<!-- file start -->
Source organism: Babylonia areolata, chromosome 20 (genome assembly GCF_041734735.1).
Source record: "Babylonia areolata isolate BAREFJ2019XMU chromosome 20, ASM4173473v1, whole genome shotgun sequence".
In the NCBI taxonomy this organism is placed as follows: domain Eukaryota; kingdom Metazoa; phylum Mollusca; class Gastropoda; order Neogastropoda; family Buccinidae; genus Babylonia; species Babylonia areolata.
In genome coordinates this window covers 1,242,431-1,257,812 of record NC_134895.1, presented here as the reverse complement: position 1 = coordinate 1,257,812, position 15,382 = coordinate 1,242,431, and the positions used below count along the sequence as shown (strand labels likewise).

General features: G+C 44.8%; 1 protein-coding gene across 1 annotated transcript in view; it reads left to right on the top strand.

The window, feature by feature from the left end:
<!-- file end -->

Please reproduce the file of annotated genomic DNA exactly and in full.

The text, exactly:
Source organism: Babylonia areolata, chromosome 20 (genome assembly GCF_041734735.1).
Source record: "Babylonia areolata isolate BAREFJ2019XMU chromosome 20, ASM4173473v1, whole genome shotgun sequence".
In the NCBI taxonomy this organism is placed as follows: domain Eukaryota; kingdom Metazoa; phylum Mollusca; class Gastropoda; order Neogastropoda; family Buccinidae; genus Babylonia; species Babylonia areolata.
In genome coordinates this window covers 1,242,431-1,257,812 of record NC_134895.1, presented here as the reverse complement: position 1 = coordinate 1,257,812, position 15,382 = coordinate 1,242,431, and the positions used below count along the sequence as shown (strand labels likewise).

General features: G+C 44.8%; 1 protein-coding gene across 1 annotated transcript in view; it reads left to right on the top strand.

The window, feature by feature from the left end: